Central to the Sinaloa's US traffic-distribution network is Chicago. The city, centrally located, has become a hub for distributing drugs to other cities across the country, and its sizable Mexican population (both legal and illegal) provides the cartel with ready access to foot soldiers. For those reasons, the US Attorney's Office in Chicago indicted Guzman in absentia in August 2009 for conspiring to transport drugs across international borders, and the US has prosecuted key figures in the cartel's US operations here. The Chicago Crime Commission named Guzman public enemy No. 1, a designation previously given to a crime boss from another era, Al Capone.


"The Sinaloa presents its Chicago operatives with the drug of the day, and then those operatives have the organization that accomplishes the distribution to several dozen states," says George Grayson, an emeritus professor of government at William and Mary College in Williamsburg, Va., and the author of "The Cartels: The Story of Mexico's Most Dangerous Organizations and their Impact on US Security."


Sinaloa's presence has created havoc on Chicago's streets, local authorities say. Eighty percent of the drugs that show up in Chicago each year – with a street value of $3 billion – originate with the Sinaloa cartel, police say. Police officials put much of the blame for the violence that has plagued the city in recent years on local gangs fighting over distribution rights for the Sinaloa cartel's products, or on competition for drug-related jobs. According to the US Drug Enforcement Administration (DEA), the cartel is a major Chicago employer, responsible for hiring as many as 150,000 workers to help bring in, store, and distribute illegal drugs.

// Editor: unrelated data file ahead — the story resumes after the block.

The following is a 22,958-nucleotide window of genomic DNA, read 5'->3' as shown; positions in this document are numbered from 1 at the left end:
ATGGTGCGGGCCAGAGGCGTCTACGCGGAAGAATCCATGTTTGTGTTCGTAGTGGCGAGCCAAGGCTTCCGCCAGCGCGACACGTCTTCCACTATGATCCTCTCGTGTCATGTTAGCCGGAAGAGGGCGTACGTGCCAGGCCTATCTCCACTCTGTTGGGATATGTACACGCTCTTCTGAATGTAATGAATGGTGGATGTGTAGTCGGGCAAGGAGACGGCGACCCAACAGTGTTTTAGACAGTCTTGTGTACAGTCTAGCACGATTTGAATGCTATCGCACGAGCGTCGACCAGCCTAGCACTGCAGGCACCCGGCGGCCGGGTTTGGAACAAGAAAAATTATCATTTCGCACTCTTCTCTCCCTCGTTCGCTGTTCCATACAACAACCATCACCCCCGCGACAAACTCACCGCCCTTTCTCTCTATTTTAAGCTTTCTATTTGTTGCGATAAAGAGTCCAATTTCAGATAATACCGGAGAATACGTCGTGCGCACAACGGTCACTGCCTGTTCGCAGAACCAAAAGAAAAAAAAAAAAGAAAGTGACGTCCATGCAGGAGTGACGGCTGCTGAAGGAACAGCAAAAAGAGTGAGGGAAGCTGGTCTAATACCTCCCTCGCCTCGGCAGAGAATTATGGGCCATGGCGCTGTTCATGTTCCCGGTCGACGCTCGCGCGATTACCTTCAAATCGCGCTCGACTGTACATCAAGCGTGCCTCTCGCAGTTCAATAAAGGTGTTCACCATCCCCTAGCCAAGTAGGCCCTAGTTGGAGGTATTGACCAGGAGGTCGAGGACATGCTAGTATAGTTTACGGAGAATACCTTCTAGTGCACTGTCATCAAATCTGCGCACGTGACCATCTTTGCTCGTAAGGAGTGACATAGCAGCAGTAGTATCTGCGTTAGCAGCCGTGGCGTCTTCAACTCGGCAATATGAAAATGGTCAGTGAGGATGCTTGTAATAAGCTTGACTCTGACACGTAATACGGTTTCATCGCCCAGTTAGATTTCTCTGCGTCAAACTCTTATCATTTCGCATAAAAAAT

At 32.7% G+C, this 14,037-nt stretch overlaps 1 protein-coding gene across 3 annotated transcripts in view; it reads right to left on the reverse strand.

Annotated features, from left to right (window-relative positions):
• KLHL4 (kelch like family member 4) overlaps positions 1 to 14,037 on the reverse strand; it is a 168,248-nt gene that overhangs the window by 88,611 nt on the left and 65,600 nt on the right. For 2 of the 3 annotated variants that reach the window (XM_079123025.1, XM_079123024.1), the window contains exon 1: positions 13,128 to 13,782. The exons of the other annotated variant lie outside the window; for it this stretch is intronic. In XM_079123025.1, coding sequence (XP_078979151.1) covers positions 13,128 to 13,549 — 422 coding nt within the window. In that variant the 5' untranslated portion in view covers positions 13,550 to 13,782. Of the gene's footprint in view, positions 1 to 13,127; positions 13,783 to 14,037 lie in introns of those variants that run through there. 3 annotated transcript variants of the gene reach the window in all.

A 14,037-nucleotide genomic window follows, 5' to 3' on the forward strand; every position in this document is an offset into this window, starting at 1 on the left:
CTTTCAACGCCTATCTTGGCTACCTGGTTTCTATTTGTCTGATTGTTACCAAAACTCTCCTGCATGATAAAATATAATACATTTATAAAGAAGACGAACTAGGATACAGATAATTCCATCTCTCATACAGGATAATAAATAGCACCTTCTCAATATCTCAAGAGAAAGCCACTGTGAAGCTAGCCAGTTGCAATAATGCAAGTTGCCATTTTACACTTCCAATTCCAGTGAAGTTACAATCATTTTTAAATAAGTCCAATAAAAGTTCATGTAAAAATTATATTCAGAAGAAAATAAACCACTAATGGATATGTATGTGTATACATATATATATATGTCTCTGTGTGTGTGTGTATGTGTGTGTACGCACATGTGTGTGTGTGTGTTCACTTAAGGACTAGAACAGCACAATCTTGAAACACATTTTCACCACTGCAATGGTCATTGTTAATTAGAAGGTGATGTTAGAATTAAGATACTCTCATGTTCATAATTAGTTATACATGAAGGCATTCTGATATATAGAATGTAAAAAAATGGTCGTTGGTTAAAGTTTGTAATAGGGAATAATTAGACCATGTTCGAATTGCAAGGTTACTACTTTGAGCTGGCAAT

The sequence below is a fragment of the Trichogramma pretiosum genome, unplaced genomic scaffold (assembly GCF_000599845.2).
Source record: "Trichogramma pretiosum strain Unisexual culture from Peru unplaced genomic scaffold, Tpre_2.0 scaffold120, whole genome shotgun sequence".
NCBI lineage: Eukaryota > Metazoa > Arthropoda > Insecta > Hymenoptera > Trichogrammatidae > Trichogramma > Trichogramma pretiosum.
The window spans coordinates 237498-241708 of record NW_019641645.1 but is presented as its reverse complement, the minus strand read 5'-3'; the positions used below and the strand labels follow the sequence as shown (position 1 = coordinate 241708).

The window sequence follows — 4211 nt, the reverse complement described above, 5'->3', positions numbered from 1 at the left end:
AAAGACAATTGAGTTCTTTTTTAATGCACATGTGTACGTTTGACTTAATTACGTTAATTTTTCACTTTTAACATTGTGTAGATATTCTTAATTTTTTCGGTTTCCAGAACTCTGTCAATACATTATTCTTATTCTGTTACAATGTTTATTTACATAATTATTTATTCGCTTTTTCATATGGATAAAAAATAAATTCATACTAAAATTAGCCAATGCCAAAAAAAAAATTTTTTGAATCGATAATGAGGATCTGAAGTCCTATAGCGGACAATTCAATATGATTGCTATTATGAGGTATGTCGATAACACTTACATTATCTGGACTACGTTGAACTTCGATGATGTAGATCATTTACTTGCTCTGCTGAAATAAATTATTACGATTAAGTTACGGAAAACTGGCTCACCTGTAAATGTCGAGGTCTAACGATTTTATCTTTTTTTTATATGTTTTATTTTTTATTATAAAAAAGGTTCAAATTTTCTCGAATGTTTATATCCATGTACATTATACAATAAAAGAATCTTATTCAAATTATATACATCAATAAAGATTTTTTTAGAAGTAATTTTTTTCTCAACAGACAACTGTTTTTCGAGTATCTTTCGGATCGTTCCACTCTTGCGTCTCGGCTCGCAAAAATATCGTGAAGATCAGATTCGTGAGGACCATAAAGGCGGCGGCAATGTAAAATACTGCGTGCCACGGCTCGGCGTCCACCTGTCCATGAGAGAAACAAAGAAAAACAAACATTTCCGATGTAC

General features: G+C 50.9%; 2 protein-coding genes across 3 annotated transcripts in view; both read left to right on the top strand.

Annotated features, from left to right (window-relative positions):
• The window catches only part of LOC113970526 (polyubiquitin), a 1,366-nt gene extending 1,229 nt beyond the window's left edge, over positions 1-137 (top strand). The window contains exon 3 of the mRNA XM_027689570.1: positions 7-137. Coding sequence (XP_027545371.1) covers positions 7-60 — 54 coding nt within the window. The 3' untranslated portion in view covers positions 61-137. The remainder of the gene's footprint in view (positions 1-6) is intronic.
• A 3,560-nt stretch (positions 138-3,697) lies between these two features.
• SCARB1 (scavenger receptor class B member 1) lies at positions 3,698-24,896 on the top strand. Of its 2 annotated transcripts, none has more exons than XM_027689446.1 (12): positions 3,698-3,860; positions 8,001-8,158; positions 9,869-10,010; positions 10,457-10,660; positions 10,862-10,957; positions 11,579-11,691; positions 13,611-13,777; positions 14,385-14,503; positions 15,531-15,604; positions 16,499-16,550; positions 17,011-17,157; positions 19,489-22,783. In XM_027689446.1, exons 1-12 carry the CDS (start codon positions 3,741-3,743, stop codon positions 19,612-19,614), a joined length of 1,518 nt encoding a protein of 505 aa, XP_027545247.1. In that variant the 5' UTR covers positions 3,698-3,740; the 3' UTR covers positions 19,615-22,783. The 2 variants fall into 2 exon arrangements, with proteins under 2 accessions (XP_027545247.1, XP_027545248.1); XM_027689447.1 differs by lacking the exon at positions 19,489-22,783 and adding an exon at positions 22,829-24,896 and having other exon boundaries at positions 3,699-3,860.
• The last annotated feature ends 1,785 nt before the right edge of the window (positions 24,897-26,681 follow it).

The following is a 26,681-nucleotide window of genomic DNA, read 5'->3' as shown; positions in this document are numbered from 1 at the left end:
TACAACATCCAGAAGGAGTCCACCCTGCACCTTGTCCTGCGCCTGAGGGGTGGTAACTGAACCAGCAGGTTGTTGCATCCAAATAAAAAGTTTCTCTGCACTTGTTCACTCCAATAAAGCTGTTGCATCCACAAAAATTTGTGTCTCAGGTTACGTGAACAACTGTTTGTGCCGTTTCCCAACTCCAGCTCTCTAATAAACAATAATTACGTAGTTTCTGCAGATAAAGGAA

"The arrest of Chapo Guzman is significant," Chicago Police Superintendent Garry McCarthy said, in a statement released this weekend. "This is a victory, but we know the tentacles of his cartel still exist and much more work remains to be done. Demand for narcotics will still remain, so we will continue to partner with the DEA as they fight international drug trade, and we will remain focused on our efforts to eliminate the factors that drive violence in our city."


Guzman was largely responsible for cartel's overarching strategy, establishing relationships with crime organizations in Europe, Australia, and elsewhere, according to Ms. Longmire. "El Chapo was the CEO, and even though the CEO is gone the board of directors are running the show," she says.


Others agree that there is stability at the top of the cartel – and that there are few who would challenge it. Two of Guzman's top lieutenants remain free, and they are just as adept and feared as their boss, says Professor Grayson.


One is purported to be Ismael "Mayo" Zambada, alleged to have worked alongside Guzman for decades. "They virtually complete each other's sentences," says Grayson. The other is Juan José Esparragoza Moreno, a former police detective and a "savvy negotiator" between rival cartels, Grayson says.


Both men are alleged to have run the cartel while Guzman was in prison for six years – and to have orchestrated his escape. Analysts say Guzman is unlikely to provide authorities with information that could lead to their capture.